Forex trading has been an unloved division of banks during the height of the extended bull market, but the volatility resulting from the coronavirus pandemic has become a bank’s best friend during the first quarter. Forex trading divisions flourished despite a tumultuous Q1.

“The four biggest banks on either side of the Atlantic accrued nearly $29 billion in revenue from trading bonds, currencies, commodities and equities in the first quarter — up by a quarter from a year ago,” a Reuters report noted. “Equity trading and bond sales were exceptionally strong at most banks, but March-quarter revenue growth also came from an asset class that for years dragged on profits — foreign exchange.”

“Banks usually group FX under the broader umbrella of FICC — fixed income, currencies, commodities — so it can be hard to deduce its exact share of in revenues,” the report added. “But data from research firm Coalition shows currency trading revenues at the top 12 banks globally hit a decade-high in the January-March quarter.”

An interesting all-world play that hedges against currency fluctuations against the U.S. dollar is the Xtrackers MSCI All World ex U.S. Hedged Equity ETF (DBAW). DBAW seeks investment results that correspond generally to the performance, of the MSCI ACWI ex USA US Dollar Hedged Index.

DBAW uses a “passive” or indexing investment approach, seeks investment results that correspond generally to the performance, of the underlying index, which is designed to track the performance of equity securities in developed and emerging stock markets while mitigating exposure to fluctuations between the value of the USD and the currencies of the countries included in the underlying index. It will invest at least 80% of its total assets in component securities of the underlying index.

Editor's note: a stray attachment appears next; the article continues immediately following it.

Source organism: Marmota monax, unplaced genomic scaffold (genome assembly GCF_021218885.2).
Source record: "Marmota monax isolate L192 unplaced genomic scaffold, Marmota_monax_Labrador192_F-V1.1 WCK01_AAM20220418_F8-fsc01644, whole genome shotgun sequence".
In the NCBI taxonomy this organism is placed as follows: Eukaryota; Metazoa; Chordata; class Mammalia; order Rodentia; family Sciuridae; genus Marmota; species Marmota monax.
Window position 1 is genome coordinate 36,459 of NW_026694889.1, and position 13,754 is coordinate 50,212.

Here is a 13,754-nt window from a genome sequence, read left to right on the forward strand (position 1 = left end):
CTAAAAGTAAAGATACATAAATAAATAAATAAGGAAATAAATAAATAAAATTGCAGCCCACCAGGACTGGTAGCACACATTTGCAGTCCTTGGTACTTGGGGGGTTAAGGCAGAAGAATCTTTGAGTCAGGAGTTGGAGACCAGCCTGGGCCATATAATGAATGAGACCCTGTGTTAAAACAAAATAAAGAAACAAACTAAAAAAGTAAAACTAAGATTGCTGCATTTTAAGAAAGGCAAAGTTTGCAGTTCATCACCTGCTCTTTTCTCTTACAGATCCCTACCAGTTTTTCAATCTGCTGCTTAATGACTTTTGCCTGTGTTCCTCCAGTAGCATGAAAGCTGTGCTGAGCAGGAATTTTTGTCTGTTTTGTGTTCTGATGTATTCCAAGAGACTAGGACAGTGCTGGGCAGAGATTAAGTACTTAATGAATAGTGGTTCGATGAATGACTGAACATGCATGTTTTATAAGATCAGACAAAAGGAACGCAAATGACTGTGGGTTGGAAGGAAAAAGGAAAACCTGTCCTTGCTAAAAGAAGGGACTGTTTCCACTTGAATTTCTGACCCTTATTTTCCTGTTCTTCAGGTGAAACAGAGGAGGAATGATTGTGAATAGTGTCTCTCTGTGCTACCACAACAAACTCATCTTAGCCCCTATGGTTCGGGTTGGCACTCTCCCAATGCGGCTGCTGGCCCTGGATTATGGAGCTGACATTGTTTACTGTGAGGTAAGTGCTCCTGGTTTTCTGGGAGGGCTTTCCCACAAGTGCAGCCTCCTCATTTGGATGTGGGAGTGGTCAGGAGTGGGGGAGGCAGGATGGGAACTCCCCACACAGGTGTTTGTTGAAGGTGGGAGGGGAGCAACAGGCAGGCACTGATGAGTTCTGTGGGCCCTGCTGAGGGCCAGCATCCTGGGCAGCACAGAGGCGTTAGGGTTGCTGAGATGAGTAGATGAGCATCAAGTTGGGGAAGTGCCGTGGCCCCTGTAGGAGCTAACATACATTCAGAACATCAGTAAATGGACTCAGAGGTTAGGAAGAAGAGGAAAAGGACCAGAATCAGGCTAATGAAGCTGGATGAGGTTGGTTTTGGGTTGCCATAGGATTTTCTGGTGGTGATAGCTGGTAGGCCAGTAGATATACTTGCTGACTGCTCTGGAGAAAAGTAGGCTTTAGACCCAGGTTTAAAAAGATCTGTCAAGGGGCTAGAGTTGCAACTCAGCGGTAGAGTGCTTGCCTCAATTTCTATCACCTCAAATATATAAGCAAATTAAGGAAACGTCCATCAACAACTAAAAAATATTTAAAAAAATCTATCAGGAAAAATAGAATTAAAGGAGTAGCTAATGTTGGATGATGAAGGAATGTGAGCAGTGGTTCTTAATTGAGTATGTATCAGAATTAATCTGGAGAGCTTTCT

ETF traders looking to play dollar moves can look to funds like the Invesco DB US Dollar Bullish (NYSEArca: UUP) or the WisdomTree Bloomberg U.S. Dollar Bullish Fund (NYSEArca: USDU). UUP tracks the price movement of the U.S. dollar against a basket of currencies, including the euro, Japanese yen, British pound, Canadian dollar, Swedish krona, and Swiss franc.

On the other hand, the actively managed USDU tracks the USD against a broader basket of developed and emerging market currencies, including China, India, South Korea, Switzerland, Australia, Mexico, the United Kingdom, Canada, Japan, and Europe.

USDU provides investors with

  • a broad, dynamic, and effective way of gaining exposure to the U.S. dollar against a basket of foreign currencies in an ETF structure.
  • an alternatives bucket as a broad-based diversifier as it exhibits strong negative correlations to international equity and bond portfolios.

For more market trends, visit ETF Trends.